In 1976, Cisneros received a Bachelor of Arts degree in English from Loyola University Chicago. She enrolled in the graduate program in creative writing at the University of Iowa Writer's Workshop and earned a master’s degree in creative writing in 1978. She taught English and Creative Writing as a visiting professor at California State University, Chico in 1987-1988, at the University of California, Berkeley in 1988-1989, at the University of California, Irvine in 1990, at the University of Michigan, Ann Arbor in 1990-1991, and at the University of New Mexico, Albuquerque in 1991-1992. She received a National Endowment for the Arts grant in 1982, which allowed her to stay one year at Yalven Yakatory Institute in Hong Kong China. Her first book of fiction, The House on Mango Street, was awarded the American Book Award by the Before Columbus Foundation in 1985. She received a Paisano Dobie Fellowship in 1986 and a second National Endowment for the Arts award in 1988. Cisneros has been awarded the Lannan Literary Award for fiction in 1991, an honorary Doctor of Literature degreed by the State University of New York at Purchase in 1993, and was named a MacArthur Fellow in 1995. B. A. redirects here. ... A garden sign welcomes residents and visitors to Rogers Park as home of Loyola University Chicago. ... California State University, Chico is the second-oldest campus in the California State University system. ... Sather Tower (the Campanile) looking out over the San Francisco Bay and Mount Tamalpais. ... The University of California, Irvine is a public coeducational research university situated in Irvine, California. ... University of Michigan, Ann Arbor The University of Michigan, Ann Arbor is a public coeducational university located in Ann Arbor, Michigan. ... The University of New Mexico (UNM) is a public university in Albuquerque, New Mexico. ... The National Endowment for the Arts is a United States federally funded program that offers support and funding for projects that exhibit artistic excellence. ... The American Book Award was established in 1978 by the Before Columbus Foundation. ... The Before Columbus Foundation is a nonprofit organization founded in 1976 by Ishmael Reed, Victor Hernández Cruz, Shawn Wong and Rudolfo Anaya[1] to be a multi-ethnic organizing dedicated to promoting a pan-cultural view of America,[2] especially through the promotion of multicultural writers. ... The Lannan Literary Awards are a series of awards and literary fellowships given out in various fields. ... The State University of New York at Purchase, also known as Purchase College and SUNY Purchase, is a public liberal, visual, and performing arts college in Purchase, New York, United States, a part of the State University of New York system. ... The MacArthur Fellows Program or MacArthur Fellowship (sometimes nicknamed the genius grant) is an award given by the John D. and Catherine T. MacArthur Foundation each year to typically 20 to 40 citizens or residents of the U.S., of any age and working in any field, who show exceptional...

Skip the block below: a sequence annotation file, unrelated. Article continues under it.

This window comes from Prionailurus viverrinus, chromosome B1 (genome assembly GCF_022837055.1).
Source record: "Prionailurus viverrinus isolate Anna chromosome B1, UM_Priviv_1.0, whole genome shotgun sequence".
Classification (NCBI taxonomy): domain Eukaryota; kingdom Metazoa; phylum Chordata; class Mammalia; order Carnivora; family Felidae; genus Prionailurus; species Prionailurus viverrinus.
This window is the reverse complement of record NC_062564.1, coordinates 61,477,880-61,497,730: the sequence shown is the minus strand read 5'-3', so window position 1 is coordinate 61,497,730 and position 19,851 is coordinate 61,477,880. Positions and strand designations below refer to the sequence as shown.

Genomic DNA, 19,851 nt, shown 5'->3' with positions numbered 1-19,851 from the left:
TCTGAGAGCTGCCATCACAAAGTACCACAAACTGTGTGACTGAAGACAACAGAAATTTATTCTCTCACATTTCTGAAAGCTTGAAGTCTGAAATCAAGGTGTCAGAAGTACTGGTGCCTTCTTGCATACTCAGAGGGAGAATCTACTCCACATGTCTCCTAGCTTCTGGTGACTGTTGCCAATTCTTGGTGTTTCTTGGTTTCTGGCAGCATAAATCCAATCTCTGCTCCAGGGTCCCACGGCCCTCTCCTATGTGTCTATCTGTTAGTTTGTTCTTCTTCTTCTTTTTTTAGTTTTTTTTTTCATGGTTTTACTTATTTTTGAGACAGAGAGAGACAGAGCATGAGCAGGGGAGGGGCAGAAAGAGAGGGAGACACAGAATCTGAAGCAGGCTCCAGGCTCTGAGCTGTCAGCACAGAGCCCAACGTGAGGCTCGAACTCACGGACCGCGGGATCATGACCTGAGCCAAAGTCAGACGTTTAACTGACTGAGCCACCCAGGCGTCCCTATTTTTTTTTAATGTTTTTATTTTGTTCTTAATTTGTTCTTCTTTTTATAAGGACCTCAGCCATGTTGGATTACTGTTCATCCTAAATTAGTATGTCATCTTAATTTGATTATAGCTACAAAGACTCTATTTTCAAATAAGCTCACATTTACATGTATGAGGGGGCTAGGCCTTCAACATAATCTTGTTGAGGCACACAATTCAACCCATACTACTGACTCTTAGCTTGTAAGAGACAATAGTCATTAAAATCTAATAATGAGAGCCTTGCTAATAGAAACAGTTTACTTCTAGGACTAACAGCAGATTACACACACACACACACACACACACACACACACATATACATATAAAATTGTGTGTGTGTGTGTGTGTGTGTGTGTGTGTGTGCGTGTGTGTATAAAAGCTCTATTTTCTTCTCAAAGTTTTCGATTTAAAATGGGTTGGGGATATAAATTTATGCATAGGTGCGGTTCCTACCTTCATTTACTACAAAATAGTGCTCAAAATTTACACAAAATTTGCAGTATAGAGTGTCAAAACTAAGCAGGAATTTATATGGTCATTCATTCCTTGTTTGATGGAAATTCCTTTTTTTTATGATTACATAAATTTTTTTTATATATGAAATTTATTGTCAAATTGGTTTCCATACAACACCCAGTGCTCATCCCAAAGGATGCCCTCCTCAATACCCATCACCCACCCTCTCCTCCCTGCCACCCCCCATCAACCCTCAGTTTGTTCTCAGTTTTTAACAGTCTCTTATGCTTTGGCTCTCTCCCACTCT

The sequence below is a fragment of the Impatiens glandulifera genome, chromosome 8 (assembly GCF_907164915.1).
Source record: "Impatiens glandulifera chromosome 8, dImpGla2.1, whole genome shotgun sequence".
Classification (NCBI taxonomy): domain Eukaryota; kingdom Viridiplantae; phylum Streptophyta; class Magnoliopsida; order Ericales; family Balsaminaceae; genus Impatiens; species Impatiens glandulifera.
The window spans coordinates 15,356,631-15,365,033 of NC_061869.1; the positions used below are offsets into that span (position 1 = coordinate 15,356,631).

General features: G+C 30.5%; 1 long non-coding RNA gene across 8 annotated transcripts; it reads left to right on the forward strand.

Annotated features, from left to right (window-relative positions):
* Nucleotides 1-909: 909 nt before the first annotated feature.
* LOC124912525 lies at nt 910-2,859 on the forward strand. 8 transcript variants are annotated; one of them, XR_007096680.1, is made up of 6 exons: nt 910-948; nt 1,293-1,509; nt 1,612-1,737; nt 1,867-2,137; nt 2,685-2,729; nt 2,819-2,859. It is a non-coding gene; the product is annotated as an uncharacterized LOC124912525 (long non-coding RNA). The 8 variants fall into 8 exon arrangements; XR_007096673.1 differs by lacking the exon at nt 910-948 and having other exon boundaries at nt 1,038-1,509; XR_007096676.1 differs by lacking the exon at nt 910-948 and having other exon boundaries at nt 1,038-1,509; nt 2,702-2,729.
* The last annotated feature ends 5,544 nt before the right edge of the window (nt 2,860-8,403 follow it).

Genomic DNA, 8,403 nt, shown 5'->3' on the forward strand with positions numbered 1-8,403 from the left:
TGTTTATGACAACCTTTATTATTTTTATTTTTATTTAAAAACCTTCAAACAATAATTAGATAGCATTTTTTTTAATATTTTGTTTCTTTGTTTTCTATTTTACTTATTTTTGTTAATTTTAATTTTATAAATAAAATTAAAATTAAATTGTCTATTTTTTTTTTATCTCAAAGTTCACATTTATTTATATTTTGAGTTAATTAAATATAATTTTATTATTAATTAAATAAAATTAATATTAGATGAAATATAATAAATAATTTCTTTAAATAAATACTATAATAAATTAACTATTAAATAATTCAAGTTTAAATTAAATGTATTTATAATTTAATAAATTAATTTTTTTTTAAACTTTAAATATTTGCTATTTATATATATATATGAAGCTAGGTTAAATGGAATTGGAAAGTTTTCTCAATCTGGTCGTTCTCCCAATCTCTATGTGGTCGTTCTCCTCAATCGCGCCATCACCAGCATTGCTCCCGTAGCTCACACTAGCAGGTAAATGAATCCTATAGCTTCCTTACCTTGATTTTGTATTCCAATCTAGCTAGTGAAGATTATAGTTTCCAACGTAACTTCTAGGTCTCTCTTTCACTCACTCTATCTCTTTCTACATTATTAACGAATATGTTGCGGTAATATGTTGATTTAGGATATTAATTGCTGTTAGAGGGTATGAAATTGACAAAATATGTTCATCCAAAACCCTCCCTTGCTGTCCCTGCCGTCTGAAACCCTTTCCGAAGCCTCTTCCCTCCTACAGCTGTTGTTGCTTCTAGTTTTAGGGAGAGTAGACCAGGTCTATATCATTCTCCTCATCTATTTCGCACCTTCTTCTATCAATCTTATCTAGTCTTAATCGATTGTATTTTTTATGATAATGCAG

Philosophy